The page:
Rather than breaking the cash out of the bank's reported 8ft thick walls, the National Audit Office found that in July sterling notes worth £76.5 billion ($101 billion) were in circulation in the U.K. But the Bank of England estimated that just 20 to 24 percent was being used or held for day-to-day cash transactions.

The bank estimates that a further 5 percent of cash is held as savings by U.K. households. That leaves around 70 percent, or just over £50 billion, "unaccounted for". The PAC, which scrutinizes the economy and spending in the U.K., speculated that the money may have been held as unreported household savings, or possibly taken abroad, or even used in the shadow economy. "The Bank of England doesn't know," it said.

The IEA estimates that the shadow economy amounts to between 9 and 12 percent of GDP, or roughly £200bn ($264 billion). It's not just an issue impacting the U.K.. Punitive tax regimes have led to the shadow economy employing 30 million people across the European Union. In Italy, Greece and Spain, illicit activity makes up around 20 percent of national income, according to the IEA report.

Jessop says the shadow economy "could explain the missing cash" - but he thinks that is too simplistic a view. "It's not implausible, the IEA research suggests that around 10 percent of the U.K.'s economy might be the shadow economy, that could more than account for the £50bn," he said.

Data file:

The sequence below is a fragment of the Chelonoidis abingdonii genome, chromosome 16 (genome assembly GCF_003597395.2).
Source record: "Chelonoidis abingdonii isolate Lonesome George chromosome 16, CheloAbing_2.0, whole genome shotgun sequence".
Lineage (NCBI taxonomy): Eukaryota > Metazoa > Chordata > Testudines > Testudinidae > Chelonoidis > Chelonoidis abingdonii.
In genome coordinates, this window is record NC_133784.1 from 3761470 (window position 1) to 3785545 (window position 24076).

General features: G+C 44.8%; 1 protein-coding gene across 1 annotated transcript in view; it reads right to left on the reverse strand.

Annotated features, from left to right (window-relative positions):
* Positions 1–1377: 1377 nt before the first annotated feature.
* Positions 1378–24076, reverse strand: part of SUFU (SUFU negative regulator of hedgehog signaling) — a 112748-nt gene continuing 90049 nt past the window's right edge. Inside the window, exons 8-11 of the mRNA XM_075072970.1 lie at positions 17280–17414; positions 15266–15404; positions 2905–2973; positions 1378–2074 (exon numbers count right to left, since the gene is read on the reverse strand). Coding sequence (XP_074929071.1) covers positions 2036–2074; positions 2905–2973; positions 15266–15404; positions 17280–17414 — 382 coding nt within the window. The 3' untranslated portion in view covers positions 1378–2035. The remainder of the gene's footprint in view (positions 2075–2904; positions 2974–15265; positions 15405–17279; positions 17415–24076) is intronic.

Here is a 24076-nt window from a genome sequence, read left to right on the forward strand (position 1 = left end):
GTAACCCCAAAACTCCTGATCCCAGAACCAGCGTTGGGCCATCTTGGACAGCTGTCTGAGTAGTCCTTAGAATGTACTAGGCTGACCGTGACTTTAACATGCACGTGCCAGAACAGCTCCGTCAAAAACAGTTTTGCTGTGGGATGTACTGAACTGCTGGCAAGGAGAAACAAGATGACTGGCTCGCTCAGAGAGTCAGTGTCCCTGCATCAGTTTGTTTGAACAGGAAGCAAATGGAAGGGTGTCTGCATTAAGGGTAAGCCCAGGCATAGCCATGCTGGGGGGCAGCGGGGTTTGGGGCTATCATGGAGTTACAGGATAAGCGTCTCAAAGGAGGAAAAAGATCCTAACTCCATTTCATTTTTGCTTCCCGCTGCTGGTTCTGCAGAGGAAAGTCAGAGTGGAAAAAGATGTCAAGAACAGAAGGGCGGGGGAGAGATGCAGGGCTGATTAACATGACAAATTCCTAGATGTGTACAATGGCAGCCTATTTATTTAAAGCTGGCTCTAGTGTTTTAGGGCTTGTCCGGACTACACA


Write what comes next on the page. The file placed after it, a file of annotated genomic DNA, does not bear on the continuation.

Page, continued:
"If the £50bn is changing hands a number times in a year - that £200 billion is the annual figure - so if £50bn cash changes hands four times, then that explains everything. I don't think it's that though, I think it's more likely that people are more willing to hold on to cash now because the cost of doing so is effectively zero, and the benefits - if you were worried about putting it into a bank - are probably greater, so I think it's more likely it's that."

The problem of unaccountable banknotes is nothing new, but the pandemic may well point to a growth in the amount that is "missing".

Bank of England, London, UK
The Bank of England said that the £50 billion of British banknotes are not "missing" Daniel Leal-Olivas/Getty